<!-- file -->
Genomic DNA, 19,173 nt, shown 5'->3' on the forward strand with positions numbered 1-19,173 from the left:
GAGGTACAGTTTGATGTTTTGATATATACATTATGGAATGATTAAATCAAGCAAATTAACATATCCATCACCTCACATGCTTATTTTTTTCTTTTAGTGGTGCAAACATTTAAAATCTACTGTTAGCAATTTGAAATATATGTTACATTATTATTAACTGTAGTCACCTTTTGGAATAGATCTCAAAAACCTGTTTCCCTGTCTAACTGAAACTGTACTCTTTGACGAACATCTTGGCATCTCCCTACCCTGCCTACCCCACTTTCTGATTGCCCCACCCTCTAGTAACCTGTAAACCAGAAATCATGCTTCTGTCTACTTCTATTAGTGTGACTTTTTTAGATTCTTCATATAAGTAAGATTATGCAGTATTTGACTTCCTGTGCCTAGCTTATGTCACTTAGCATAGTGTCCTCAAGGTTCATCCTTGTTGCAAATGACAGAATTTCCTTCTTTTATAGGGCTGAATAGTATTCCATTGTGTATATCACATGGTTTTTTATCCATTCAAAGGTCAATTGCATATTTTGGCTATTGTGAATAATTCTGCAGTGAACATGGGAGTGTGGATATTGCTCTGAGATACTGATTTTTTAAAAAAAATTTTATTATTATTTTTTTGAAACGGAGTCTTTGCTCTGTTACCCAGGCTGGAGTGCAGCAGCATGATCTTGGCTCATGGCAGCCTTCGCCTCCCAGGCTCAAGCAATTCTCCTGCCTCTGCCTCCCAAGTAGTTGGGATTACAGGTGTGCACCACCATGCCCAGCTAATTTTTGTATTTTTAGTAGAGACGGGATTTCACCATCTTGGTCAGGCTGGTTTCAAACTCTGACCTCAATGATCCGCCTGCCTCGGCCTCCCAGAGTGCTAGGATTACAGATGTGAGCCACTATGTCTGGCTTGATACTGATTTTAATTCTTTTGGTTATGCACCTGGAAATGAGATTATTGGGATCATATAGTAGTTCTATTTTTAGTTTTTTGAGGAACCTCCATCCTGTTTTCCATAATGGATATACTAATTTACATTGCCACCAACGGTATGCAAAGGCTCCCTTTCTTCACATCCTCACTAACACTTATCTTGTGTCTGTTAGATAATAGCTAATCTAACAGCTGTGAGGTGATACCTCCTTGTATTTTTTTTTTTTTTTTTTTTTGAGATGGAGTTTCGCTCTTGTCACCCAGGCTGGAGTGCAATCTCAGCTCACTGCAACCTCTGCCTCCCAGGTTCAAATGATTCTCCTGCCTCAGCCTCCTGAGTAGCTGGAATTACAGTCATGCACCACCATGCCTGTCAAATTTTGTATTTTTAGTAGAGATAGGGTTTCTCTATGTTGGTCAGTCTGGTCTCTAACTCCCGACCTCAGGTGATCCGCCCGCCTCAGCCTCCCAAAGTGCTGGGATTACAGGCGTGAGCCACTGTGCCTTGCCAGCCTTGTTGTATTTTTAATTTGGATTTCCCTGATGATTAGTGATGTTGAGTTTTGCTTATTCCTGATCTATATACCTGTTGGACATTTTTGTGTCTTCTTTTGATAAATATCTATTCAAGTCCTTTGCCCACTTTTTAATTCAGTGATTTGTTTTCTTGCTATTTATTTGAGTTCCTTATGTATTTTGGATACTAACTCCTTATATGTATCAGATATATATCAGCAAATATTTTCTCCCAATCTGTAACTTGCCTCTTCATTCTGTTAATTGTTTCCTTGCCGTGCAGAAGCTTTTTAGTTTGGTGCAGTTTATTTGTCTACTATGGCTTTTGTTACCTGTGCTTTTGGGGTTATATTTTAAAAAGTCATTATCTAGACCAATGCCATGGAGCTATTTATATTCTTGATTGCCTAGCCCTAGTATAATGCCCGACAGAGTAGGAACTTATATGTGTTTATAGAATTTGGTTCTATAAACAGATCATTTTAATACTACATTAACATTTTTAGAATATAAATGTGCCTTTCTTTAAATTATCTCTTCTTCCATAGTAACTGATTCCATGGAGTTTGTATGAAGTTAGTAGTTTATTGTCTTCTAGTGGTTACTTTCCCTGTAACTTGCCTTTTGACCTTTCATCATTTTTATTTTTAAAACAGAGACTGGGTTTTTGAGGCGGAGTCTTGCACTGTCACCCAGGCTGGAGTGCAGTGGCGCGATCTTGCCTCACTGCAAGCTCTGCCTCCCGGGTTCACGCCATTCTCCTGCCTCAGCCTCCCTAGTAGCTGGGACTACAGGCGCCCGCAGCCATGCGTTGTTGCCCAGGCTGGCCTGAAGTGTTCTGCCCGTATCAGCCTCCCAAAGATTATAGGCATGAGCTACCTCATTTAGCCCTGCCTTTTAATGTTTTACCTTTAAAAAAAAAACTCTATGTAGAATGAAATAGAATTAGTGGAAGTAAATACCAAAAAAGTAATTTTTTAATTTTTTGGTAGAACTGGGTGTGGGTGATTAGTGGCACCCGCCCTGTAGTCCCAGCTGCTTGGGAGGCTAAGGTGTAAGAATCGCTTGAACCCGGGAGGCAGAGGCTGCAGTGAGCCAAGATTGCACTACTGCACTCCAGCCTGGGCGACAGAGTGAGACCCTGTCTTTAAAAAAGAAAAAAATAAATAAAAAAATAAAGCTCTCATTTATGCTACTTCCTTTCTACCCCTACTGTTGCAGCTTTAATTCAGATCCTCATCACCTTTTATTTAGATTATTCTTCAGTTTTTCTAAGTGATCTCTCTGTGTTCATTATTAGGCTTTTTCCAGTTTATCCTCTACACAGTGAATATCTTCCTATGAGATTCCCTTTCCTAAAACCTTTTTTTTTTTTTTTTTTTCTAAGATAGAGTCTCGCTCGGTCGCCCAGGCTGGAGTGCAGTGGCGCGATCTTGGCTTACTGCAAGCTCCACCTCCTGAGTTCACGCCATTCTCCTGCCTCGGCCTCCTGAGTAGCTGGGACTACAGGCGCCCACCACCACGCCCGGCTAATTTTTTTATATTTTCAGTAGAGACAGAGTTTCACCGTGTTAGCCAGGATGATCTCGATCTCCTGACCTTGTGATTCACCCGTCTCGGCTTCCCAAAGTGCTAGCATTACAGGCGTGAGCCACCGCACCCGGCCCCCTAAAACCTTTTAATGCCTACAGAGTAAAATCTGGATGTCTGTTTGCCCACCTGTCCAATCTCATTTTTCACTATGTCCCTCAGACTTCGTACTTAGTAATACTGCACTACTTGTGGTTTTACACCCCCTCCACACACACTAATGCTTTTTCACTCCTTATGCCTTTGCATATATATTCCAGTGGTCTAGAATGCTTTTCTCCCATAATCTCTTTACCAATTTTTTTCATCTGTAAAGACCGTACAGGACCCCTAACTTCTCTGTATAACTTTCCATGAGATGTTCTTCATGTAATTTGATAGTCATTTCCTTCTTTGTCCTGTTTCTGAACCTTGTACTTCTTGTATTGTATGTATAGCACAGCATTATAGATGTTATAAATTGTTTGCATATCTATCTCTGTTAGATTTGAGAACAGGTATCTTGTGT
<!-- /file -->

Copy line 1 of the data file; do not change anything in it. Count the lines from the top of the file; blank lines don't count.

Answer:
Genomic DNA, 19,173 nt, shown 5'->3' on the forward strand with positions numbered 1-19,173 from the left: